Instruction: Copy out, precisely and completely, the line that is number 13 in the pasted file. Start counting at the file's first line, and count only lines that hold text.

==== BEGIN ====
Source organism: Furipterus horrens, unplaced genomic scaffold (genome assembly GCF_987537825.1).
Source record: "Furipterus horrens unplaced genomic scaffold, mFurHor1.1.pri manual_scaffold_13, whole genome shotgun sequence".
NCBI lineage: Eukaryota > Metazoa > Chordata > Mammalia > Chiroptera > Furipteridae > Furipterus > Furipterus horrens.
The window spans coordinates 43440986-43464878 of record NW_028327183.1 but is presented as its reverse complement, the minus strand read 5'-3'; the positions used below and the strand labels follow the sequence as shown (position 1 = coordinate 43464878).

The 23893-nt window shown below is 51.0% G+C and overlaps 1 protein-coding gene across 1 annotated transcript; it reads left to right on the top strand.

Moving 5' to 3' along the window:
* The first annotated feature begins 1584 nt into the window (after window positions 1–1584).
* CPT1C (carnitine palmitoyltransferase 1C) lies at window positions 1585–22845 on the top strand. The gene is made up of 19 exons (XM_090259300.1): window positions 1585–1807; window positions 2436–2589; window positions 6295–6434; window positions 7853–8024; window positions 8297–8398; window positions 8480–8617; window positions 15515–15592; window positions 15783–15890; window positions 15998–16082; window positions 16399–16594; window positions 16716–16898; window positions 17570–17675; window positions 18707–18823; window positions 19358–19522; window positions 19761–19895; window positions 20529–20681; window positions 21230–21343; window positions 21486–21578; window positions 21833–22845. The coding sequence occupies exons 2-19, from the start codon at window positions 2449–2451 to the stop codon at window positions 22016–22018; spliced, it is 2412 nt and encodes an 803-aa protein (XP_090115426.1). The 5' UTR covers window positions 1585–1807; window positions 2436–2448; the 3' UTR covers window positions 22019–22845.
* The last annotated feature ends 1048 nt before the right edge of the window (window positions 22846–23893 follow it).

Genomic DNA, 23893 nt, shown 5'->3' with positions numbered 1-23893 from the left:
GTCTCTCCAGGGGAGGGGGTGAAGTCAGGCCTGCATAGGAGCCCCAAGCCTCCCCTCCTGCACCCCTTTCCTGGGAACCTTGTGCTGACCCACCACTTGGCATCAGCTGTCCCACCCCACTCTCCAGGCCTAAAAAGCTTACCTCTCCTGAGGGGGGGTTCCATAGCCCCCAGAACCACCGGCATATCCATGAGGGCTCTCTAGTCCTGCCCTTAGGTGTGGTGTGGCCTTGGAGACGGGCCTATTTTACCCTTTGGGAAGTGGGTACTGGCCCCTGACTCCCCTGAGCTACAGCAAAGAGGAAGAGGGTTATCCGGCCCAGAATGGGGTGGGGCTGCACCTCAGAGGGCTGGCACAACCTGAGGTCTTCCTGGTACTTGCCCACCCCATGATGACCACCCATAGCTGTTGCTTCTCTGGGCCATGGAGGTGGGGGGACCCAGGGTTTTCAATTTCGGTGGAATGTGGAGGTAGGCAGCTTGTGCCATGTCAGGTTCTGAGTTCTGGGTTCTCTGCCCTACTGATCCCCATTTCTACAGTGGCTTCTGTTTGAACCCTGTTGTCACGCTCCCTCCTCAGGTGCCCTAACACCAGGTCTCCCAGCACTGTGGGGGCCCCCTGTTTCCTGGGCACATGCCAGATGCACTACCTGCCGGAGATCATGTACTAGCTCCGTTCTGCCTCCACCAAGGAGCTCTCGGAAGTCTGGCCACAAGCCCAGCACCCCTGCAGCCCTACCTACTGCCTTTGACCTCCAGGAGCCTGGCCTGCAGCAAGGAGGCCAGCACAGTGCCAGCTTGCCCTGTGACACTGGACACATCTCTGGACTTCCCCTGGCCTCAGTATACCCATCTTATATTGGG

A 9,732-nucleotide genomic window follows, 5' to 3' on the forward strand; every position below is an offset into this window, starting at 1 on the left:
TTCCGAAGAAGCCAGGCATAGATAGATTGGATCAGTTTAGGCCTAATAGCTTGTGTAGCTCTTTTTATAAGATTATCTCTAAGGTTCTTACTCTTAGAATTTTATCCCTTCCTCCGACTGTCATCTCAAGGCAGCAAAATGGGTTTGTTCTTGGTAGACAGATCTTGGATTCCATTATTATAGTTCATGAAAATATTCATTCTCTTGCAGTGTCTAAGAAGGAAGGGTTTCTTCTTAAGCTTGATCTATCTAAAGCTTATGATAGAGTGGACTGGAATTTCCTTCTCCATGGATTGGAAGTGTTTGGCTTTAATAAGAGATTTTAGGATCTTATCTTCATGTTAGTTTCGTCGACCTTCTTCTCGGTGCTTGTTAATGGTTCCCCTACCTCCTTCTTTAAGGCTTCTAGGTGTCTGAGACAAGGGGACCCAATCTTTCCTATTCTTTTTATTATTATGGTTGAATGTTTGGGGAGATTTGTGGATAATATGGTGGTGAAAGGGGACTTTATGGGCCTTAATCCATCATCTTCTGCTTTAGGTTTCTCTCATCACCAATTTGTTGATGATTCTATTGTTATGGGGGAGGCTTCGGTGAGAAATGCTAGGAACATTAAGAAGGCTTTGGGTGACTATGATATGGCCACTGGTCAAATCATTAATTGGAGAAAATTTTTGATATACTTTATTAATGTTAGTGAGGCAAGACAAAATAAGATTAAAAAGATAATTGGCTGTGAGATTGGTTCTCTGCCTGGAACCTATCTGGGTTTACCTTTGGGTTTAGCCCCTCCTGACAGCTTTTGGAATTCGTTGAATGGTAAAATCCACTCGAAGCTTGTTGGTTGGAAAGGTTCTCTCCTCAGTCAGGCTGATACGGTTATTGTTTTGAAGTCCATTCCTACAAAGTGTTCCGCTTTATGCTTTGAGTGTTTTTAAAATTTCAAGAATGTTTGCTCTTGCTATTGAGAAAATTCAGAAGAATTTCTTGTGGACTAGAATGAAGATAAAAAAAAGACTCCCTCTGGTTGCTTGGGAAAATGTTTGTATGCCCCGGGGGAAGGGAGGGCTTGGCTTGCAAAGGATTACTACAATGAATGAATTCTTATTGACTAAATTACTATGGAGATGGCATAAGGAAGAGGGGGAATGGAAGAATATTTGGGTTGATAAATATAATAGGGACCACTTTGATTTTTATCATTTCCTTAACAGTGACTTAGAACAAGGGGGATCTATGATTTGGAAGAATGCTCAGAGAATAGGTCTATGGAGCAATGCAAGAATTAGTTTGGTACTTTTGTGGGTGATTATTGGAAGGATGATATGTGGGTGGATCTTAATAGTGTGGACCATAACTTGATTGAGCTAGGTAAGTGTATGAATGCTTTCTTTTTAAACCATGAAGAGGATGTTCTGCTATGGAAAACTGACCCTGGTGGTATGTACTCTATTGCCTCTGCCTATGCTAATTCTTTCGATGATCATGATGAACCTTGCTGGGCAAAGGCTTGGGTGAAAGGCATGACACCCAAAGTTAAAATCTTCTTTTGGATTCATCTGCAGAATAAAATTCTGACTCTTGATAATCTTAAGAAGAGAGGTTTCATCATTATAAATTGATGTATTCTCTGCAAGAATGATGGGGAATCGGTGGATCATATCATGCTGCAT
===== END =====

TTCCGAAGAAGCCAGGCATAGATAGATTGGATCAGTTTAGGCCTAATAGCTTGTGTAGCTCTTTTTATAAGATTATCTCTAAGGTTCTTACTCTTAGAATTTTATCCCTTCCTCCGACTGTCATCTCAAGGCAGCAAAATGGGTTTGTTCTTGGTAGACAGATCTTGGATTCCATTATTATAGTTCATGAAAATATTCATTCTCTTGCAGTGTCTAAGAAGGAAGGGTTTCTTCTTAAGCTTGATCTATCTAAAGCTTATGATAGAGTGGACTGGAATTTCCTTCTCCATGGATTGGAAGTGTTTGGCTTTAATAAGAGATTTTAGGATCTTATCTTCATGTTAGTTTCGTCGACCTTCTTCTCGGTGCTTGTTAATGGTTCCCCTACCTCCTTCTTTAAGGCTTCTAGGTGTCTGAGACAAGGGGACCCAATCTTTCCTATTCTTTTTATTATTATGGTTGAATGTTTGGGGAGATTTGTGGATAATATGGTGGTGAAAGGGGACTTTATGGGCCTTAATCCATCATCTTCTGCTTTAGGTTTCTCTCATCACCAATTTGTTGATGATTCTATTGTTATGGGGGAGGCTTCGGTGAGAAATGCTAGGAACATTAAGAAGGCTTTGGGTGACTATGATATGGCCACTGGTCAAATCATTAATTGGAGAAAATTTTTGATATACTTTATTAATGTTAGTGAGGCAAGACAAAATAAGATTAAAAAGATAATTGGCTGTGAGATTGGTTCTCTGCCTGGAACCTATCTGGGTTTACCTTTGGGTTTAGCCCCTCCTGACAGCTTTTGGAATTCGTTGAATGGTAAAATCCACTCGAAGCTTGTTGGTTGGAAAGGTTCTCTCCTCAGTCAGGCTGATACGGTTATTGTTTTGAAGTCCATTCCTACAAAGTGTTCCGCTTTATGCTTTGAGTGTTTTTAAAATTTCAAGAATGTTTGCTCTTGCTATTGAGAAAATTCAGAAGAATTTCTTGTGGACTAGAATGAAGATAAAAAAAAGACTCCCTCTGGTTGCTTGGGAAAATGTTTGTATGCCCCGGGGGAAGGGAGGGCTTGGCTTGCAAAGGATTACTACAATGAATGAATTCTTATTGACTAAATTACTATGGAGATGGCATAAGGAAGAGGGGGAATGGAAGAATATTTGGGTTGATAAATATAATAGGGACCACTTTGATTTTTATCATTTCCTTAACAGTGACTTAGAACAAGGGGGATCTATGATTTGGAAGAATGCTCAGAGAATAGGTCTATGGAGCAATGCAAGAATTAGTTTGGTACTTTTGTGGGTGATTATTGGAAGGATGATATGTGGGTGGATCTTAATAGTGTGGACCATAACTTGATTGAGCTAGGTAAGTGTATGAATGCTTTCTTTTTAAACCATGAAGAGGATGTTCTGCTATGGAAAACTGACCCTGGTGGTATGTACTCTATTGCCTCTGCCTATGCTAATTCTTTCGATGATCATGATGAACCTTGCTGGGCAAAGGCTTGGGTGAAAGGCATGACACCCAAAGTTAAAATCTTCTTTTGGATTCATCTGCAGAATAAAATTCTGACTCTTGATAATCTTAAGAAGAGAGGTTTCATCATTATAAATTGATGTATTCTCTGCAAGAATGATGGGGAATCGGTGGATCATATCATGCTGCAT